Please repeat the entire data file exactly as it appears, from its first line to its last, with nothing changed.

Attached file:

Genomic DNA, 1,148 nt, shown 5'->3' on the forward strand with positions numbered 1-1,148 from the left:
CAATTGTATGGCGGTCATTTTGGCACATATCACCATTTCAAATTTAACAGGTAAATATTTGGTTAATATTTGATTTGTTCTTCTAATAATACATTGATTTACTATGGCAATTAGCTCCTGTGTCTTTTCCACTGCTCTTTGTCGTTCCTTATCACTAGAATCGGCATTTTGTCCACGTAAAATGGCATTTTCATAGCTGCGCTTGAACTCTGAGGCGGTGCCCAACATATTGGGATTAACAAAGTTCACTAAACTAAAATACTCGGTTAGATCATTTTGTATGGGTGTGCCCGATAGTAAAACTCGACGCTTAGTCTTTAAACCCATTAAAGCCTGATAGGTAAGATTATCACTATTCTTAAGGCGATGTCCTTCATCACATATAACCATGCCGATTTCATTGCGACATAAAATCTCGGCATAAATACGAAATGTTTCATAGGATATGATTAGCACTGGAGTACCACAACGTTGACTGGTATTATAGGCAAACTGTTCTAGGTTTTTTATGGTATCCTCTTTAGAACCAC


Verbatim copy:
Genomic DNA, 1,148 nt, shown 5'->3' on the forward strand with positions numbered 1-1,148 from the left:
CAATTGTATGGCGGTCATTTTGGCACATATCACCATTTCAAATTTAACAGGTAAATATTTGGTTAATATTTGATTTGTTCTTCTAATAATACATTGATTTACTATGGCAATTAGCTCCTGTGTCTTTTCCACTGCTCTTTGTCGTTCCTTATCACTAGAATCGGCATTTTGTCCACGTAAAATGGCATTTTCATAGCTGCGCTTGAACTCTGAGGCGGTGCCCAACATATTGGGATTAACAAAGTTCACTAAACTAAAATACTCGGTTAGATCATTTTGTATGGGTGTGCCCGATAGTAAAACTCGACGCTTAGTCTTTAAACCCATTAAAGCCTGATAGGTAAGATTATCACTATTCTTAAGGCGATGTCCTTCATCACATATAACCATGCCGATTTCATTGCGACATAAAATCTCGGCATAAATACGAAATGTTTCATAGGATATGATTAGCACTGGAGTACCACAACGTTGACTGGTATTATAGGCAAACTGTTCTAGGTTTTTTATGGTATCCTCTTTAGAACCAC